“Lead, follow or get out of the way.” Thomas Paine
While Lee Iacocca and others may claim credit for the quote above, it was first spoken by Thomas Paine, famous revolutionary and author of “Common Sense. “ It’s truer now than ever before.
It’s been fun through my career to witness many great business leaders and leading businesses from a bird’s eye vantage point. I’ve seen a fair level of success with businesses, as well as witnessing a fair level of business failures.
So what is the point? Understanding business from a visceral level is better than anyone’s canned work, studies, or textbooks. Authentic leadership and true innovation should be recognized and celebrated.
Leading businesses and business leaders deserve marketplace attention. That’s why Alpha Board was created. Recognition and visibility is not only good for those companies and leaders, it’s good for business. It’s also good for the organizations that help provide that recognition.
The art of the game:
Just because we recognize success though does not mean that we cannot learn from failures. Let’s not forget those who fail while gallantly trying. Failure must be celebrated for a number of reasons. Most notably because it takes a series of failures to achieve success.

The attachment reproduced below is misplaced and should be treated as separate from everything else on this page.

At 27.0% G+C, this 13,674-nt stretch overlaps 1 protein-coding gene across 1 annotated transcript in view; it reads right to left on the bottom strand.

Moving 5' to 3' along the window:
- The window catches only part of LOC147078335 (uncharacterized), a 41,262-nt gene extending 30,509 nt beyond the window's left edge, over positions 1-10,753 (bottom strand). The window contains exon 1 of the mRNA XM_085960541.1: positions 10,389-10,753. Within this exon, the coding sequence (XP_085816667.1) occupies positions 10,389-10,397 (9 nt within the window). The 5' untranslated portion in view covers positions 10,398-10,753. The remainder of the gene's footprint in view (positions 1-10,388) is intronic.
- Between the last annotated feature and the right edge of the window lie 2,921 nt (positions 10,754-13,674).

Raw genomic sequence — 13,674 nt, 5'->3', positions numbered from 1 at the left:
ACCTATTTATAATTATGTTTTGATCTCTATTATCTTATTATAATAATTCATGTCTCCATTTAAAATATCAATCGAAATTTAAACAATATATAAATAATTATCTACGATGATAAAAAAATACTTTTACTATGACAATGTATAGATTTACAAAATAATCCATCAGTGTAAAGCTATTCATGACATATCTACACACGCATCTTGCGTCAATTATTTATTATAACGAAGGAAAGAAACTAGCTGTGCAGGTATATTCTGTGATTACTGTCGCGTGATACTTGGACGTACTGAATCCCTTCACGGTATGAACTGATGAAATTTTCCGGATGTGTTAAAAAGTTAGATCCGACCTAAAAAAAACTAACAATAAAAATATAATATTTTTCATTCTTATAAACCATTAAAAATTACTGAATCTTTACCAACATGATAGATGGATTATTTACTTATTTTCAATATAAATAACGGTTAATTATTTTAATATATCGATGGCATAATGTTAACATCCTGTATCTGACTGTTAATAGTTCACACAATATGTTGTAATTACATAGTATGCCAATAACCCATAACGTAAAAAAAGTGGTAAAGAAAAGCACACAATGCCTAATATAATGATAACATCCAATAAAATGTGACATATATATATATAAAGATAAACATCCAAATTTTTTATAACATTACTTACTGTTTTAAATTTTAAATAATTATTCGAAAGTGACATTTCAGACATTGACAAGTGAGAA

The average football play results in less than five yards gained, and at any point in time, the odds are significant that the ball will either not move forward at all or a player will be sacked for lost yardage.
Yet we don’t stop watching football. We don’t abandon our loyalties. We always wish for the players to stand up, dust themselves off, and run another play.
Look at baseball. A .300 batting average is something to be celebrated. A .333 or .350 are worthy of Hall of Fame status. And, without me going back and doing much research on the topic, that means that you can fail 70 percent of the time and still be a hero.
Now, before I go on, let me say I’ve had two personal experiences related to this. First, my experience growing up on a large family farming operation, in dry weather and rocky hills. Second, I worked at 3M, one of the most respected “timeless” innovators in American business. In both cases, there were systems to deal with failure, and an attitude that if you have not failed at some point, you have never done anything.
I did not mean to get too sidetracked on the failure mode, but let’s remember that first, the likely chance of failure is even more reason to celebrate success. Second, great people learn great things from failure, and they ultimately go on to achieve great successes.
So, in the next discussion, we’ll dig deeper into the topics of business leadership and innovation.